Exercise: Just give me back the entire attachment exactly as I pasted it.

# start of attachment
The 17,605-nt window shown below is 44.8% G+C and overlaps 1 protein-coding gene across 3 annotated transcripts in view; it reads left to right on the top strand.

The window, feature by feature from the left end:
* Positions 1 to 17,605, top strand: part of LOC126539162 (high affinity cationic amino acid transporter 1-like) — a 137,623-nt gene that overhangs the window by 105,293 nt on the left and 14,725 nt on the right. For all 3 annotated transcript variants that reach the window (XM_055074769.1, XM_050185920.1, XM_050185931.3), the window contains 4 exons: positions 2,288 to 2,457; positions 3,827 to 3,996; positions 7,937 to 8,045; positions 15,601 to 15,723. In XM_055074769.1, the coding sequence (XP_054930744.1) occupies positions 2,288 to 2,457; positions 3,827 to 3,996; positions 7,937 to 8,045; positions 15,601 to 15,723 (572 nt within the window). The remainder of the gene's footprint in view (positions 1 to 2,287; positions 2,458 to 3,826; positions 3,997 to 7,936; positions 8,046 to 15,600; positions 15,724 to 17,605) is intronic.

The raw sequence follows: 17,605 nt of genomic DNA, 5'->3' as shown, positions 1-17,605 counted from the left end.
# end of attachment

The 17,605-nt window shown below is 44.8% G+C and overlaps 1 protein-coding gene across 3 annotated transcripts in view; it reads left to right on the top strand.

The window, feature by feature from the left end:
* Positions 1 to 17,605, top strand: part of LOC126539162 (high affinity cationic amino acid transporter 1-like) — a 137,623-nt gene that overhangs the window by 105,293 nt on the left and 14,725 nt on the right. For all 3 annotated transcript variants that reach the window (XM_055074769.1, XM_050185920.1, XM_050185931.3), the window contains 4 exons: positions 2,288 to 2,457; positions 3,827 to 3,996; positions 7,937 to 8,045; positions 15,601 to 15,723. In XM_055074769.1, the coding sequence (XP_054930744.1) occupies positions 2,288 to 2,457; positions 3,827 to 3,996; positions 7,937 to 8,045; positions 15,601 to 15,723 (572 nt within the window). The remainder of the gene's footprint in view (positions 1 to 2,287; positions 2,458 to 3,826; positions 3,997 to 7,936; positions 8,046 to 15,600; positions 15,724 to 17,605) is intronic.

The raw sequence follows: 17,605 nt of genomic DNA, 5'->3' as shown, positions 1-17,605 counted from the left end.